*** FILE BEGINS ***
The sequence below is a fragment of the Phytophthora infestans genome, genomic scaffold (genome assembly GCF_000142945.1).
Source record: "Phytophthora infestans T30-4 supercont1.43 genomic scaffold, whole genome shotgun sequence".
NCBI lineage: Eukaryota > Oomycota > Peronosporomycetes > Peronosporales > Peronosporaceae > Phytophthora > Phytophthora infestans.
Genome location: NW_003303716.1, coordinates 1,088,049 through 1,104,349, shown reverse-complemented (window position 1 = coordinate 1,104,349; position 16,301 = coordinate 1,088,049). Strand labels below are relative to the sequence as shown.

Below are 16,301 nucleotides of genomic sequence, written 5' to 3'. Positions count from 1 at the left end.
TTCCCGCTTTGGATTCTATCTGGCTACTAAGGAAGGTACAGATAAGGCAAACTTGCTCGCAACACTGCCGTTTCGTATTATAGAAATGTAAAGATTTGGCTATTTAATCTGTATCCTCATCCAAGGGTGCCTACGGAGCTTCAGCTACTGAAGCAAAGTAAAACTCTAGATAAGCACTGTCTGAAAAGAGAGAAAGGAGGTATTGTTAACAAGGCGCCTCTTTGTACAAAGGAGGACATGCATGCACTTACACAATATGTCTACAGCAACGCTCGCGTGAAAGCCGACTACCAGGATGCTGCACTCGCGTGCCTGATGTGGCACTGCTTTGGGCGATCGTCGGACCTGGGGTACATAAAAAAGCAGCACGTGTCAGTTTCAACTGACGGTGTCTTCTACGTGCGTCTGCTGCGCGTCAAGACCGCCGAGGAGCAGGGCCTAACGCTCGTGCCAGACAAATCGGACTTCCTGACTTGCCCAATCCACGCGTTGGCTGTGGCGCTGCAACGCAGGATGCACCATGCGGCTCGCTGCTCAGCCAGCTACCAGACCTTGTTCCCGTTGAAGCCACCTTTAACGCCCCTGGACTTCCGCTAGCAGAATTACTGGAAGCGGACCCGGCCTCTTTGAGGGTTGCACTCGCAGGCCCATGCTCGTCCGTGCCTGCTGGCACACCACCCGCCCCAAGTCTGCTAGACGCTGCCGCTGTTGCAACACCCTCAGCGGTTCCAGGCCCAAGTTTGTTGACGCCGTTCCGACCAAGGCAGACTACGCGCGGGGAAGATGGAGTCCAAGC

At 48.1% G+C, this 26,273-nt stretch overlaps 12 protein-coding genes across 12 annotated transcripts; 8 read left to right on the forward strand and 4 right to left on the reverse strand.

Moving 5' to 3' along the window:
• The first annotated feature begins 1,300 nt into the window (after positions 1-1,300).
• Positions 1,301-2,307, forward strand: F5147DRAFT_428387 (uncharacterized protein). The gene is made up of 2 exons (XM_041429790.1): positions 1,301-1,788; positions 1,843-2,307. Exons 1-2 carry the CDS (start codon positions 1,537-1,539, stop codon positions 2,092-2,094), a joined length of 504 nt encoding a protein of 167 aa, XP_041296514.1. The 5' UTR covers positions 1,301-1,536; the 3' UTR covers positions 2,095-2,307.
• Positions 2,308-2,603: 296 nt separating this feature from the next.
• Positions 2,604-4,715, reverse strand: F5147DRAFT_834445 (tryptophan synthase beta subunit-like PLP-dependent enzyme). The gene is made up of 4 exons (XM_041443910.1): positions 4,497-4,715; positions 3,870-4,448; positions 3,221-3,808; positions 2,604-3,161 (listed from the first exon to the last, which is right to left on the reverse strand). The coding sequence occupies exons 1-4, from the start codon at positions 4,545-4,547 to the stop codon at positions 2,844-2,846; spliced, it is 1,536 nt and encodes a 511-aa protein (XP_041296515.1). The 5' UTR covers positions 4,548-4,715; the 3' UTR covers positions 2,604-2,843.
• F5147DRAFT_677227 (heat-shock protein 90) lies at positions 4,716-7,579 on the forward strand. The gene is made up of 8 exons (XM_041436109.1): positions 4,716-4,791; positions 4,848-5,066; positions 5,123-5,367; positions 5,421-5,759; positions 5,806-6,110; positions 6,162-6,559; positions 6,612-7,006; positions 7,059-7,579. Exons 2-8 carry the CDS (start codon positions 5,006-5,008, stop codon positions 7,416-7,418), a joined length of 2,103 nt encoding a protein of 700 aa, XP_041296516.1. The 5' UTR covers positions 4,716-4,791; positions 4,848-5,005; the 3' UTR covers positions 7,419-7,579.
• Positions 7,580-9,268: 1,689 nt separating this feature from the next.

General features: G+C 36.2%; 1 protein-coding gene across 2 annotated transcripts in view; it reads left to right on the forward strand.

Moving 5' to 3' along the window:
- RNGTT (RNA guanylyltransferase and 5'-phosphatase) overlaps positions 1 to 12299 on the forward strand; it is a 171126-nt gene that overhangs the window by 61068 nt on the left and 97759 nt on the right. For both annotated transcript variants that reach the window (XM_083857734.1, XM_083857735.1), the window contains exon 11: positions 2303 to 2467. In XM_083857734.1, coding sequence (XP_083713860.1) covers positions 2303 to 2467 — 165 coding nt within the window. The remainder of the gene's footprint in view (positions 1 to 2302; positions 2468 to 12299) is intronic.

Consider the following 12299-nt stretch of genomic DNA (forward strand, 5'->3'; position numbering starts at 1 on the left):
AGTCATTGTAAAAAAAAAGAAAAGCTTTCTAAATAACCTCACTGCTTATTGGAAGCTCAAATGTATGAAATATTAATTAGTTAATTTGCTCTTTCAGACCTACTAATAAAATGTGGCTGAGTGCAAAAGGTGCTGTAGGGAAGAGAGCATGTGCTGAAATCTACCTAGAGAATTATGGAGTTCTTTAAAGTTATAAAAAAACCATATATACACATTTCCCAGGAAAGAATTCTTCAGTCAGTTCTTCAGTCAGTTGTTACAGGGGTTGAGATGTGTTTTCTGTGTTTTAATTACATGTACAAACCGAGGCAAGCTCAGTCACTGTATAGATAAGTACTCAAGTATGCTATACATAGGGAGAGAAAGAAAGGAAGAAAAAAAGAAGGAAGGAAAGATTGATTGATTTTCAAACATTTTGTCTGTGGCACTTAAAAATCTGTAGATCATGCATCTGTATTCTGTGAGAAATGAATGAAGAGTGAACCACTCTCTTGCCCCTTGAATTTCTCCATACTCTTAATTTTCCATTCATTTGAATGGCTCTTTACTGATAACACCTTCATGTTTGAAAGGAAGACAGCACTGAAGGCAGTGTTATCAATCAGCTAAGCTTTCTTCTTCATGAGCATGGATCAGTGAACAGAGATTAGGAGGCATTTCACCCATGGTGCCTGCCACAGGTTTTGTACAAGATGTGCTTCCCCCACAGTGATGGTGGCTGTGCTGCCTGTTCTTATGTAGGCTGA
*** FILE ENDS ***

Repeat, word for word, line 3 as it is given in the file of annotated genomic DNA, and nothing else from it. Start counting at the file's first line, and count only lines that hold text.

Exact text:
NCBI lineage: Eukaryota > Oomycota > Peronosporomycetes > Peronosporales > Peronosporaceae > Phytophthora > Phytophthora infestans.